The Australian share market has lost $56 billion in value, as a share price crash for global commodities giant Glencore raised fears about companies across the sector.
Despite carnage for local mining and energy stocks, nothing in Australia matched Glencore’s near 30 per cent plunge in London overnight and a matching slump in Hong Kong today.
Fears about the heavily indebted Glencore’s ability to survive caused the rout in its share price and a surge in the cost of insuring its debt, leading many analysts to question whether this might be the commodity sector’s Lehman Brothers moment.
Stockbroker Marcus Padley said the market scare on Glencore was based on an analyst report out overnight.
“If current commodity prices continue, in other words there’s no bounce from here, then they’ve effectively said Glencore and Anglo American have no value,” he told the ABC’s The World Today program.
“Every analyst will be going through Australian companies working out how much debt they have, much like everybody was looking for who’s in debt during the global financial crisis.”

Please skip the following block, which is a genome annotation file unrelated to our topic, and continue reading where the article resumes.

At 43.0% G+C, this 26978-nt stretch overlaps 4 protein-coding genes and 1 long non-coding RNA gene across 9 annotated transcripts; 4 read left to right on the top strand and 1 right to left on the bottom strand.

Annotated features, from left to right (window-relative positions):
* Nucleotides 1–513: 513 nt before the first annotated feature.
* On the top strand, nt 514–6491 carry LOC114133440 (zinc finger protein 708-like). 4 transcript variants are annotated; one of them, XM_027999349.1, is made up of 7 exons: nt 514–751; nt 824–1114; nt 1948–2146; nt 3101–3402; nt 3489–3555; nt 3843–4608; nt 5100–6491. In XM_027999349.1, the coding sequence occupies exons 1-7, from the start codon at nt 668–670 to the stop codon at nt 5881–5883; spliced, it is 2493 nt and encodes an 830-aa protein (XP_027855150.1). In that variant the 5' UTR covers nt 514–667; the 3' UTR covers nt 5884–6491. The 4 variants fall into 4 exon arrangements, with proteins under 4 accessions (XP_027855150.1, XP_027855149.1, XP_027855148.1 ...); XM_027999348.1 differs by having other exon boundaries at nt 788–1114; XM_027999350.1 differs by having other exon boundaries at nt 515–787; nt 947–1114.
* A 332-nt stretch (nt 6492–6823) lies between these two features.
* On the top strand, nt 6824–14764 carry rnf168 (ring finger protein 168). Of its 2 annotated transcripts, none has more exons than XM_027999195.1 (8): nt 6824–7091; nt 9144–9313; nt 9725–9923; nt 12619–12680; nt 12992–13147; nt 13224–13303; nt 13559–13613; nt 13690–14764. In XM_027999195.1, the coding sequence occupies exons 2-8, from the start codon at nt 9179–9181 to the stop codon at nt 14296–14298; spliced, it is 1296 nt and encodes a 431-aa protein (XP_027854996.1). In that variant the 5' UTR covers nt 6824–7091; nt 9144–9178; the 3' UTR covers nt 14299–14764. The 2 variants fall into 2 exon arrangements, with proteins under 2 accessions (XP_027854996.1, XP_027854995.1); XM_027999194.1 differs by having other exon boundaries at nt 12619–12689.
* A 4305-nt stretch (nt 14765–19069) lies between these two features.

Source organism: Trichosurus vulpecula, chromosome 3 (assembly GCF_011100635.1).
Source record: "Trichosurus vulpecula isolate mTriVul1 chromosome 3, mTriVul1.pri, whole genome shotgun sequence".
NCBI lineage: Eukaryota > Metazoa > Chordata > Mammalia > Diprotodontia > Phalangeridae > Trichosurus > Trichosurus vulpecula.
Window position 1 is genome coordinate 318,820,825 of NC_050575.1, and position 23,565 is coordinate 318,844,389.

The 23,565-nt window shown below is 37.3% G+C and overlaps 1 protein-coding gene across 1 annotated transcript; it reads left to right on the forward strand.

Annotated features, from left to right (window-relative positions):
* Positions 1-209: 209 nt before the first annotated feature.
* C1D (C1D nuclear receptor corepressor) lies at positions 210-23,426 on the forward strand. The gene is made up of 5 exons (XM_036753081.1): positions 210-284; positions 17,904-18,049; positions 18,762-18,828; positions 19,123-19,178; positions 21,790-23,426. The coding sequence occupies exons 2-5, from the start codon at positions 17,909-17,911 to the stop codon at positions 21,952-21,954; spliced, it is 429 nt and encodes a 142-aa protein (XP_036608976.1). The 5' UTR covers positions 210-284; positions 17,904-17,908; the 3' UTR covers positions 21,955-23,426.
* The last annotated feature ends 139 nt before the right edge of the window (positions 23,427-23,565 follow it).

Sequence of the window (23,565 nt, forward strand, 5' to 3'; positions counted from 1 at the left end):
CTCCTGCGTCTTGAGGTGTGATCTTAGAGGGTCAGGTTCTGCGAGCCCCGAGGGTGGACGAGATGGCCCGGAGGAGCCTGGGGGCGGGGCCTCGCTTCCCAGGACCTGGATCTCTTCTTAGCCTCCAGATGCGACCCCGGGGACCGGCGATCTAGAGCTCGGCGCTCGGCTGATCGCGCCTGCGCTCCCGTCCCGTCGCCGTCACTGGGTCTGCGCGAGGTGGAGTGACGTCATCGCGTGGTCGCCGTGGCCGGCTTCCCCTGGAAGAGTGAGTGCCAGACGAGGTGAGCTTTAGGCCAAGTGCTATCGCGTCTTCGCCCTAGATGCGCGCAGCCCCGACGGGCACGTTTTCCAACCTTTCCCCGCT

IG market strategist Evan Lucas said Glencore may have as much as $US50 billion in debt, and markets seem to have twigged to the implications of that last night.
“It’s all stoked fears about: a) China; b) around the future of commodities; and, c) what does that mean about the future of those who do have a high level of debt on their balance sheet going forward into the uncertain future,” he told ABC News.
Glencore owns coal, zinc and copper mines in Queensland and New South Wales, and a nickel project in Western Australia.
Mr Lucas said Glencore may have to sell coal mines in Australia if commodity prices continue to fall.
“There is certainly a lot of theory and a lot of rumour out there that they are particularly one of the assets they are looking at selling out of,” he said.
“High cost, lower prices certainly does not put those assets in a very good light and, also, whether they can find a buyer quickly is the very next question.”
Glencore backed up its London slump with a 28 per cent fall for the company’s Hong Kong-listed shares, leading the Hang Seng index more than 3 per cent lower.
The Australian dollar was also hit by the commodities rout, falling to 69.5 US cents.